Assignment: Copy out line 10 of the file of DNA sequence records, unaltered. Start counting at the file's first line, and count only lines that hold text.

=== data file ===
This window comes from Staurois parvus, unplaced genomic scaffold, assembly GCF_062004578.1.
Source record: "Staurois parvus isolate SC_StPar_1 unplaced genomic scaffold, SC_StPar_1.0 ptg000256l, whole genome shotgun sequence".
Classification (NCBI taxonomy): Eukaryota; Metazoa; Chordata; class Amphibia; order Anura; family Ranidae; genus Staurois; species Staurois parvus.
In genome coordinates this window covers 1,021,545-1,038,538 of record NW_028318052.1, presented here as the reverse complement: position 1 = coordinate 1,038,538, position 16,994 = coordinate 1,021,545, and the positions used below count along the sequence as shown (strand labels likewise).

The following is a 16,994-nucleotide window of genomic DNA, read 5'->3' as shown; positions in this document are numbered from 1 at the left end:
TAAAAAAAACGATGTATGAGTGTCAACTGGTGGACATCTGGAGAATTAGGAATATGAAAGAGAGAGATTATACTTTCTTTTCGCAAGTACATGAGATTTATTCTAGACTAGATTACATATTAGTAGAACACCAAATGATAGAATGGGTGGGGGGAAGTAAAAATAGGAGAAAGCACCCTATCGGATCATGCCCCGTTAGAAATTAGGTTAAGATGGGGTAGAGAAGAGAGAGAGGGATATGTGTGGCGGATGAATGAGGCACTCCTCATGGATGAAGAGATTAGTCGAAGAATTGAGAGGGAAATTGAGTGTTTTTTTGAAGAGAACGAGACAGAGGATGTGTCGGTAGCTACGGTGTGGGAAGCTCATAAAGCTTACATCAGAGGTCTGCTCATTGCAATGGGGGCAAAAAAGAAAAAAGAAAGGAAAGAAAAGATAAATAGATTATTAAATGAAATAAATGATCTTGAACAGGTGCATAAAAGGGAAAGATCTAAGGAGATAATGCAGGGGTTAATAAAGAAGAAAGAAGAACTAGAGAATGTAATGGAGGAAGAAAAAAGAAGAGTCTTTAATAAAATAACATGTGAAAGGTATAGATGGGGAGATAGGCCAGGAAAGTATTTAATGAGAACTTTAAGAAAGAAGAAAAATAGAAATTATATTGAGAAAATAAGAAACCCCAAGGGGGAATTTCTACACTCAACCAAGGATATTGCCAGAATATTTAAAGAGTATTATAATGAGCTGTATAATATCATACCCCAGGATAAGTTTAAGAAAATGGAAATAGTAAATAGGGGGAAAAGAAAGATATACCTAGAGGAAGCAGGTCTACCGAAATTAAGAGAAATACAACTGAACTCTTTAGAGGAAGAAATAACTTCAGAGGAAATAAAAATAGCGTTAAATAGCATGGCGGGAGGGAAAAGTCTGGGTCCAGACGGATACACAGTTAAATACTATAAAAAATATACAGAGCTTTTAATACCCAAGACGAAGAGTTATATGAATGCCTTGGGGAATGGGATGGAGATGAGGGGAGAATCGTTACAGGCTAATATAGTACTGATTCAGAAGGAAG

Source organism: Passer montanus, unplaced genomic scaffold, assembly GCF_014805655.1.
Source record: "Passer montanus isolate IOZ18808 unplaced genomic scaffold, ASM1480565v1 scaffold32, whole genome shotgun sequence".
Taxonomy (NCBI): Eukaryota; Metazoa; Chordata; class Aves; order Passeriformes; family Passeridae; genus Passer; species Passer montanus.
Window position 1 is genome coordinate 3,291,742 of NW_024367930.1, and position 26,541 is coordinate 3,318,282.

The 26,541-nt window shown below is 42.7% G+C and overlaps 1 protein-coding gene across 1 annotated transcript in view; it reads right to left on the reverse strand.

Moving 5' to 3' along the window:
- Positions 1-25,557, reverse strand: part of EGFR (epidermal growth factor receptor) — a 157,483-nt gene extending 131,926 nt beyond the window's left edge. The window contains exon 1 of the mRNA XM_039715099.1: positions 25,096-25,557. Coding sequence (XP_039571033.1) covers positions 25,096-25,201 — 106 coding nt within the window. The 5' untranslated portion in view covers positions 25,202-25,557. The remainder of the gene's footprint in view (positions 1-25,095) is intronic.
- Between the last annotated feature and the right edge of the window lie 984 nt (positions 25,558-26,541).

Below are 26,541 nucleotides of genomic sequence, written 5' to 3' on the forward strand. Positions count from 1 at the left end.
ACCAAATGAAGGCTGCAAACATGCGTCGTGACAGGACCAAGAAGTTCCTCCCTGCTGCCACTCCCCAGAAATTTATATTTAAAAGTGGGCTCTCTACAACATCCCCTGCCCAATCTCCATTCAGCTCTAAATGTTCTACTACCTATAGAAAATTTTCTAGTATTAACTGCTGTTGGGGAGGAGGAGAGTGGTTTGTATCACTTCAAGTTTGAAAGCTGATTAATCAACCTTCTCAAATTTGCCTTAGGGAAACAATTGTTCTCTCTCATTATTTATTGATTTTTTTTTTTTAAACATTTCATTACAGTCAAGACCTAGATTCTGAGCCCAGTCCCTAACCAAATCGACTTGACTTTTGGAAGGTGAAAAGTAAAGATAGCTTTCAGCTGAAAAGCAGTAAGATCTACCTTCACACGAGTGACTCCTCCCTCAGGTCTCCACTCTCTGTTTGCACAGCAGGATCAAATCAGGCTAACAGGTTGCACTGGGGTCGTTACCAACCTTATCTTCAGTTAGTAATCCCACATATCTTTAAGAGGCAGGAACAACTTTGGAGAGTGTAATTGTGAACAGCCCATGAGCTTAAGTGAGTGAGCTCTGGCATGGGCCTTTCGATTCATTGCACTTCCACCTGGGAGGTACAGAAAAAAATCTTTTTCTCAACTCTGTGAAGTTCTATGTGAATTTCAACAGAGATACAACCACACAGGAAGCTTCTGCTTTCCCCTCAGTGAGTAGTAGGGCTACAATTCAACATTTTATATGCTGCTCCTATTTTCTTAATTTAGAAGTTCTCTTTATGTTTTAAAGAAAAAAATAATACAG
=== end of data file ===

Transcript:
Window position 1 is genome coordinate 3,291,742 of NW_024367930.1, and position 26,541 is coordinate 3,318,282.